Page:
Breakfast launch of Te Ara Ha Ora
Hon Tariana Turia
Associate Minister Health
Thursday 24 October 2013
Breakfast launch of the National Maori Tobacco Control Leadership Service
Te Ara Ha Ora – Pathway to the breath of life for all
Rendezvous Hotel, Auckland
The idea of an early morning ceremony derives of course from our traditional, well-loved and time-honoured rituals.
Te Ta i te Kawa – to literally strike the pillars of the house with a branch of leaves – or Te Hiki i te Tapu – the lifting of the tapu – is a sacred process we follow in opening our whare – to free it of restrictions and make the pathway safe for all those who follow.
And so it is entirely appropriate that we launch this new pathway in the new light of the day.
For what we are doing is restoring to us all the state of purity; the essence of our natural health and wellbeing as it was prior to the entry of tobacco into our land and our lives.
I think it is timely to reiterate a stark statement of fact written into the Public Health Association’s submission to the 2009 Maori Affairs Select Committee Inquiry into the tobacco industry in Aotearoa. I quote from that submission:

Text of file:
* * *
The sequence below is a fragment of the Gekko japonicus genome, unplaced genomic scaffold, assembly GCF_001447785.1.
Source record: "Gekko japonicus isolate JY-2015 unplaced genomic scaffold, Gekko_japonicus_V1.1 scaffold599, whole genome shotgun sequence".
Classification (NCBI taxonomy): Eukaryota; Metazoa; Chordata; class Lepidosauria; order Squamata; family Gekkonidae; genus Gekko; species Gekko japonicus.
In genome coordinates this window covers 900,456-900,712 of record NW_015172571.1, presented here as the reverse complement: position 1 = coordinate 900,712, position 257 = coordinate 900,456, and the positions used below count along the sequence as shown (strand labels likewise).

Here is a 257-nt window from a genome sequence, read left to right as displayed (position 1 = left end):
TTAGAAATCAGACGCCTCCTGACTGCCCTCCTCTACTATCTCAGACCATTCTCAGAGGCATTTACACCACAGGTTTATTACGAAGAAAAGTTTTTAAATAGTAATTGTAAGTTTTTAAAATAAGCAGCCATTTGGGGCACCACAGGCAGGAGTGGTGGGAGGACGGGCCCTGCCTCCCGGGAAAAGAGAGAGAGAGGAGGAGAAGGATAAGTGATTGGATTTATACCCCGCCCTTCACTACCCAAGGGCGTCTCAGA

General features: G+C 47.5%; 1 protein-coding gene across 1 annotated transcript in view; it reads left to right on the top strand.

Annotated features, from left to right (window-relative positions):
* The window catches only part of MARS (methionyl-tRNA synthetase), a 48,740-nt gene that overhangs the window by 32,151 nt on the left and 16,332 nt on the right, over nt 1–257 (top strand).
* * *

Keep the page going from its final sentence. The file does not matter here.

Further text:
The problems Maori face with tobacco in the 21st century have their origins in the colonisation of New Zealand. The use of tobacco as a trade good, including its use as part of the signing of the Treaty of Waitangi, has set the stage for the current situation.
We note that as far back as the beginning of the 20th century, Dr Maui Pomare, the first Maori doctor, expressed concern about the effects of tobacco on Māori health. However, such concerns were marginalised or ignored until recently.
Our history with nicotine addiction and tobacco harm is now well known. There was no tobacco here prior to colonisation. At that time tobacco products became a common trade item by early European explorers for land, for kumara, for wood, for flax and ultimately as a reward in exchange of a signature on Te Tiriti o Waitangi. Barely ten years after the early settlers had set foot visiting physicians reported constant smoking by Maori.
Arguably, of all the unethical transactions conducted at the time, the establishment of a fatally addictive product within our way of life was extremely destructive.
The rest of course, is history. Our history. A history in which tobacco-related mortality and morbidity amongst tangata whenua has taken the lives of far too many loved ones.
If ever there was a time for a new pathway, it is now.
Today then, we truly are celebrating a new start – Te Ara Ha Ora.
Te Ara Ha Ora has been established by Hapai te Hauora Tapui in partnership with Action on Smoking and Health with three broad branches of work:
· Te Whainga Tuatahi: Whakawhanaungatanga – building relationships
· Te Whainga Tuarua: Nga whakamarama o te tino kaupapa – promoting the key message
· Te Whainga Tuatoru – te puna rangahau: use of evidence.